Toyota faces further backlash from recall crisis

The backlash against Toyota’s car recall crisis is building across the world after the marque has been ordered by Japan’s Ministry of Transportation to investigate a rash of consumer complaints about braking problems.

The world’s leading car marque is currently in the midst of a recall crisis aimed at fixing incidents of unintended acceleration in some of its vehicles. Since last autumn, Toyota has recalled 8.1 million vehicles worldwide — more cars than it sold last year.

It has now set up a dedicated website to provide customers with the latest information surrounding the recall of vehicles affected by faulty accelerator pedals, and consumers known to drive the affected models are being contacted to.

Toyota says its massive vehicle recall could cost it up to $2bn (£1.25bn) in lost output and sales. It has identified eight models as potentially at risk, but stresses that very few are actually faulty.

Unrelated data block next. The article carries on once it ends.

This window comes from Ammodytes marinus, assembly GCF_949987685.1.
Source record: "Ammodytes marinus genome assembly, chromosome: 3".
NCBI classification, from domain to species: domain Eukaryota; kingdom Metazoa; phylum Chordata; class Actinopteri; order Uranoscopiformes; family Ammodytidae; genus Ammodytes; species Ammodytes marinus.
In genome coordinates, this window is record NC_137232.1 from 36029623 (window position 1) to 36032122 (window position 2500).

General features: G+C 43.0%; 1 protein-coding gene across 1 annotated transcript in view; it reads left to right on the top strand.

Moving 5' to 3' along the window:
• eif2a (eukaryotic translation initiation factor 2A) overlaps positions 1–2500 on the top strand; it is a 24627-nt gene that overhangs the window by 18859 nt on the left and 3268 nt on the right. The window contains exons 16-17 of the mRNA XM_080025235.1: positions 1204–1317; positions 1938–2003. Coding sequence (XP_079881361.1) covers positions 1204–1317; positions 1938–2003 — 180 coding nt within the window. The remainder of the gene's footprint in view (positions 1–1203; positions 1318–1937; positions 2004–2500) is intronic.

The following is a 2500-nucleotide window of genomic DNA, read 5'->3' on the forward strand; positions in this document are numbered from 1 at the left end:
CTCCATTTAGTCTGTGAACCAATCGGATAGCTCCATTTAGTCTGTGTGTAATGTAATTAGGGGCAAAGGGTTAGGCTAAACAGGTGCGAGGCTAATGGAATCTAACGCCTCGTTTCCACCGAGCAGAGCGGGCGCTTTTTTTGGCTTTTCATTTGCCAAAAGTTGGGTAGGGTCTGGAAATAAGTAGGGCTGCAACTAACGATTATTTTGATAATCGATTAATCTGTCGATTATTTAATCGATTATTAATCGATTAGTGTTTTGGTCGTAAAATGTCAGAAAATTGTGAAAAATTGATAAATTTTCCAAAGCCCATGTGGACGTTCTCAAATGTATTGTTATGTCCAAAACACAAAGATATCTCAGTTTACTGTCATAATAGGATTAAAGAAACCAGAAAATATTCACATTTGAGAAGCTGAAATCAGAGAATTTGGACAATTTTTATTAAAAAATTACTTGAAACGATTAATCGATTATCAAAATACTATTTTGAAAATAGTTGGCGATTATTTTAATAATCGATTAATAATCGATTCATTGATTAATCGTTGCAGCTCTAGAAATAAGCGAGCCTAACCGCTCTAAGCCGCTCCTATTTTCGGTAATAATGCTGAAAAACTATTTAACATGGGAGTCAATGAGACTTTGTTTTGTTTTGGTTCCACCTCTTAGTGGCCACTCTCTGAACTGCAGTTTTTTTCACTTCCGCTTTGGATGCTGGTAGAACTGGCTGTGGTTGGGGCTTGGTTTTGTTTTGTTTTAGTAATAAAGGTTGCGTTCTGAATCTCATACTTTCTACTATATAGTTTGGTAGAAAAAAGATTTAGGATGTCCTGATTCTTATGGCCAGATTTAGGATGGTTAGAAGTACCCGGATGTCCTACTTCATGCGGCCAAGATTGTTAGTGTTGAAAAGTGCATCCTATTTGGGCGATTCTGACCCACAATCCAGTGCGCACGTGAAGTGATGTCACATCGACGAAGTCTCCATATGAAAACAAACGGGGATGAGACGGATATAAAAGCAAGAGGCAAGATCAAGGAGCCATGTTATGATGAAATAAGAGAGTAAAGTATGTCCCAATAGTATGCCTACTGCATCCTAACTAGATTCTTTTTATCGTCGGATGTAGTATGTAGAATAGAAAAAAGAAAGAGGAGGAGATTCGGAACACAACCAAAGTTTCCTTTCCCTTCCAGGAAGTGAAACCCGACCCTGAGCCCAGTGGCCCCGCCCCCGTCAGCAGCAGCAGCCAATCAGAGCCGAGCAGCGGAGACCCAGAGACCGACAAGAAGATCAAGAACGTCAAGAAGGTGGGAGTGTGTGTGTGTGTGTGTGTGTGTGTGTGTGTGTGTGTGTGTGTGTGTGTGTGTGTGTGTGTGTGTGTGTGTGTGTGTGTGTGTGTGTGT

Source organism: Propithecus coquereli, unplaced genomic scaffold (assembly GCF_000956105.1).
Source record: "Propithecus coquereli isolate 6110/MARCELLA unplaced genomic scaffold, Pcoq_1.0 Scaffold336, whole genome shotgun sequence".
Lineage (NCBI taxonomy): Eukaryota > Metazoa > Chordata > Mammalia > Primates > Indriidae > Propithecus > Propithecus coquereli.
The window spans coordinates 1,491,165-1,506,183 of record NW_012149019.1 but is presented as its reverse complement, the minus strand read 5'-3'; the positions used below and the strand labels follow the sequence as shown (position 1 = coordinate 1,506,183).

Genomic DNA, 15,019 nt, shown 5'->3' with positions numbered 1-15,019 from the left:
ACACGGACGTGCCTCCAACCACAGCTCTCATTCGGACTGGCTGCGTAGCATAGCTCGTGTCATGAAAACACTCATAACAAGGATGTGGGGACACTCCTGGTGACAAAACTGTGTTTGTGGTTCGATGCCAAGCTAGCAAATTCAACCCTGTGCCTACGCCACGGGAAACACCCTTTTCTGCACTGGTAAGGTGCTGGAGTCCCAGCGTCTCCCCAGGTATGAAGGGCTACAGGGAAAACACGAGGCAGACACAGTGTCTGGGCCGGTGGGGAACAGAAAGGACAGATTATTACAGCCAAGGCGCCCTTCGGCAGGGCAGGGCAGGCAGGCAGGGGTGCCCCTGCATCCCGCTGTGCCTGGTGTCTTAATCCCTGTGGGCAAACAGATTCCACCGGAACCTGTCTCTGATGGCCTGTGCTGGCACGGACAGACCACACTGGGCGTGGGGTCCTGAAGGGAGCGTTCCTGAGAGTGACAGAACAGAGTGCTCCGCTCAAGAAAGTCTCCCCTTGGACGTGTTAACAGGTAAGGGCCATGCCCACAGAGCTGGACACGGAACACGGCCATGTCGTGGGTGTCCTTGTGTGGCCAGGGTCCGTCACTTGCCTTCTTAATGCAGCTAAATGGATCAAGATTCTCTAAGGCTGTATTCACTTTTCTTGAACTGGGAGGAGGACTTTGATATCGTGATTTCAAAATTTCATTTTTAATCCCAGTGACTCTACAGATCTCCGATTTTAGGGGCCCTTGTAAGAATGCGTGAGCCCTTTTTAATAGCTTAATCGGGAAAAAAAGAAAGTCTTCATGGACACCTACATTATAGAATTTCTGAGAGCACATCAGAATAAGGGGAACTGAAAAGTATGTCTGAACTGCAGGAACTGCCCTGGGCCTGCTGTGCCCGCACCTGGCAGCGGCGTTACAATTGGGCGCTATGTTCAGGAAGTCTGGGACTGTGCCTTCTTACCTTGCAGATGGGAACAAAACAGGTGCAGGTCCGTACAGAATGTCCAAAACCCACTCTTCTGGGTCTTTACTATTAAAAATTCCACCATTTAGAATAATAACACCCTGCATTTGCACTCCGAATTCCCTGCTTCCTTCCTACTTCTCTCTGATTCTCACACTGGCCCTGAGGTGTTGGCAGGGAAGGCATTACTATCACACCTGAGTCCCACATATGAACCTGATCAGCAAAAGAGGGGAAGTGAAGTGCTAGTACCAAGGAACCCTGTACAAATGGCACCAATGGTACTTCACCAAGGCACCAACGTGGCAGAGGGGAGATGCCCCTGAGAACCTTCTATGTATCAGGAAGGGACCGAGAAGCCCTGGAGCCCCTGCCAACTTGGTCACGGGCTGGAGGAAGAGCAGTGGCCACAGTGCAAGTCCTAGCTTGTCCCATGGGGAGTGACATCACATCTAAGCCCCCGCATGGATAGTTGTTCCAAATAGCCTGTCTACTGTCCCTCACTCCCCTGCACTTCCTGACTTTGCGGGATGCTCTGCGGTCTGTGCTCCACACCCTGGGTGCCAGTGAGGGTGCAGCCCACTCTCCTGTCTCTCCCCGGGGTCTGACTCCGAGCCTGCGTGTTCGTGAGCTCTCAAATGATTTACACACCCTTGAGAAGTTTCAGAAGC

Yesterday Toyota used YouTube to deliver a message by Jim Lentz, president of Toyota’s US marketing, to reassure consumers over concerns surrounding the safety of its cars.

The move follows the launch of a pan-European recall campaign to ensure all customers knew how to get the pedal issue resolved.

The cars affected range from 2005 to 2010 models and include the Aygo, Iq, Yaris, Auris, Corolla, Verso, Avensis and Rav4 sub-brands. No Lexus models and no other Toyota models are affected.

Rival marques Honda, Peugeot and Citroen, have also had to recall thousands of models due to similar faults.



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